It is not possible to determine whether a plant is toxic until it is ingested.
The toxin is not destroyed by heat and can remain in the plant even when it is dried. It is also difficult to remove the toxin from contaminated water. The toxins are not passed on to animals that eat the plant. Cattle, horses and other animals can safely eat the plant. The toxin is not present in the meat of animals that eat the plant or its byproducts.
The toxin acts as a sedative on insects, fish and birds. Bees are especially sensitive to this compound. As a result, bees do not gather as much pollen from lantana Camara. This can affect the quality of honey produced from lantana plants.
Despite the fact that it is poisonous, animals often eat the plant when other food is scarce, such as during droughts. Native Australian animals such as kangaroos, emus and dingoes are especially susceptible to the plant’s toxins.
The toxin in lantana Camara is similar to the drug Meprobamate, also known as Equanil, Miltown or Lemmon 7. It is a popular sedative in the late 1940’s. The drug works by disrupting the transmission of nerve impulses. It is used to treat anxiety and stress-related disorders.
Meprobamate is one of the ingredients in the infamous ‘Mother’s Little Helper’ cocktails that were popular in the 1950’s and 1960’s. The cocktails were used by housewives to help them deal with the stress of day-to-day life. The cocktail typically consists of a mixture of drugs, including Meprobamate, sedatives and tranquilizers. The cocktails were blamed for many problems in American society during this time. They were seen as one of the factors that led to the rise in divorce rates, as women became too reliant on the pills and unable to enjoy life.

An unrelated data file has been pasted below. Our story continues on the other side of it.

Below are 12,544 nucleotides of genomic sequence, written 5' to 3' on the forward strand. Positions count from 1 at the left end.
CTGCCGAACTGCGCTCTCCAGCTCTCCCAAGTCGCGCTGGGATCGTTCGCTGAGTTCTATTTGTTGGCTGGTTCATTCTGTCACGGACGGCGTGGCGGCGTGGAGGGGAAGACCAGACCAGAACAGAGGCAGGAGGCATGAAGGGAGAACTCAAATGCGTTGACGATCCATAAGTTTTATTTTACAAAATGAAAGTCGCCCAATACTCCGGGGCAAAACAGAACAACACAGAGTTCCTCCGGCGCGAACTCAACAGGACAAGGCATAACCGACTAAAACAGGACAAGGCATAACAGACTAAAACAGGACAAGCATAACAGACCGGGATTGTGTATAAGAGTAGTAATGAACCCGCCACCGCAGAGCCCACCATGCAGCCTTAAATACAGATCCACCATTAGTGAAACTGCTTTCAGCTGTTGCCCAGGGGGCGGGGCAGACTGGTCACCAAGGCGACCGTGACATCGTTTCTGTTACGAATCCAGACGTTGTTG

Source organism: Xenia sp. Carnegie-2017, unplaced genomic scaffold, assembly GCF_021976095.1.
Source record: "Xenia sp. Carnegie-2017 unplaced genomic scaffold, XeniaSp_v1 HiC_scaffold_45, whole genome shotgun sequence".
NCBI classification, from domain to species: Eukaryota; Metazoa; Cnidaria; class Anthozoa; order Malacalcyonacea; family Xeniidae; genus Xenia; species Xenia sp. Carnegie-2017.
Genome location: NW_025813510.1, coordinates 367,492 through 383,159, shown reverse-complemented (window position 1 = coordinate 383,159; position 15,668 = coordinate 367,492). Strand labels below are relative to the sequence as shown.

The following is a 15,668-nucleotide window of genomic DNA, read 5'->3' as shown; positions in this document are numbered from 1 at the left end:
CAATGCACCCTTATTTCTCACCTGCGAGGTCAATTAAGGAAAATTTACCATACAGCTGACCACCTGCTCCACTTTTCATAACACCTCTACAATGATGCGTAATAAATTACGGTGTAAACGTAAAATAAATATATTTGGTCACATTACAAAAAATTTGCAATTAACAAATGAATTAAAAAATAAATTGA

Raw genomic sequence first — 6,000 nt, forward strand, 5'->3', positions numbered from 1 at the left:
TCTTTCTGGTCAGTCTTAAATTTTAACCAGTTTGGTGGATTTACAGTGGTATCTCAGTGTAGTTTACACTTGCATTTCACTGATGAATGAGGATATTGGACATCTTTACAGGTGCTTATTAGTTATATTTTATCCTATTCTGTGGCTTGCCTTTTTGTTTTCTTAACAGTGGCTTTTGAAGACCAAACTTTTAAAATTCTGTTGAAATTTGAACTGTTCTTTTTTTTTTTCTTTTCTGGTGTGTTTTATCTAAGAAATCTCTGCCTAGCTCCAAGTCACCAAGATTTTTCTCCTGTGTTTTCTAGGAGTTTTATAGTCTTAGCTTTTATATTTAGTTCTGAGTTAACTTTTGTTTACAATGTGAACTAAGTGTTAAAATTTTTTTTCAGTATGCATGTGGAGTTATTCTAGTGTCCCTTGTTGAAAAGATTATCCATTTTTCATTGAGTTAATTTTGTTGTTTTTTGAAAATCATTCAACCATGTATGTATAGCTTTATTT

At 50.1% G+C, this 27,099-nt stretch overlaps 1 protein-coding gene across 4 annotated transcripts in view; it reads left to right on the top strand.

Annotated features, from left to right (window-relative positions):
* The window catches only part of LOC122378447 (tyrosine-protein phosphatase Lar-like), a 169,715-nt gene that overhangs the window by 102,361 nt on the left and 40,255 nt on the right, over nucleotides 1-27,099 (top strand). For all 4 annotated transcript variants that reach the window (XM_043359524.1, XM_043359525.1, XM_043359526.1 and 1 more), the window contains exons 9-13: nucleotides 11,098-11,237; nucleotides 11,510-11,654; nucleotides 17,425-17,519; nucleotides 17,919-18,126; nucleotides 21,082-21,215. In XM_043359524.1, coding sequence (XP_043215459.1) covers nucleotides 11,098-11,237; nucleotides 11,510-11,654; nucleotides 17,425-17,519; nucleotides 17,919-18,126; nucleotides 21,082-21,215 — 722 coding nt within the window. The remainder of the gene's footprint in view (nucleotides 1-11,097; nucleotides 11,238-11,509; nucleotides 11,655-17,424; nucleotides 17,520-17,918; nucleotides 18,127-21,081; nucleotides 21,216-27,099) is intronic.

It is unknown whether meprobamate is the actual active ingredient in lantana Camara. The plant’s other toxins might be causing the sedative effects rather than meprobamate itself. To complicate matters, meprobamate is also produced by another native Australian plant, the prickly poppy. Meprobamate is in fact also used to treat headaches and can be found in some over-the-counter headache medicines. It is also possible that lantana Camara’s toxins can lead to dependency and may serve as a treatment for anxiety disorders.
The plant is used by Australian Aborigines to treat a number of conditions, including skin ulcers and broken bones. The leaves are used for treating fungal infections, such as athlete’s foot and ringworm.
Despite its toxicity, lantana camara is sometimes used as an ingredient in some perfumes. It is used as a flavoring agent in some cigarettes and cigars. It is also used in the production of chewing gum.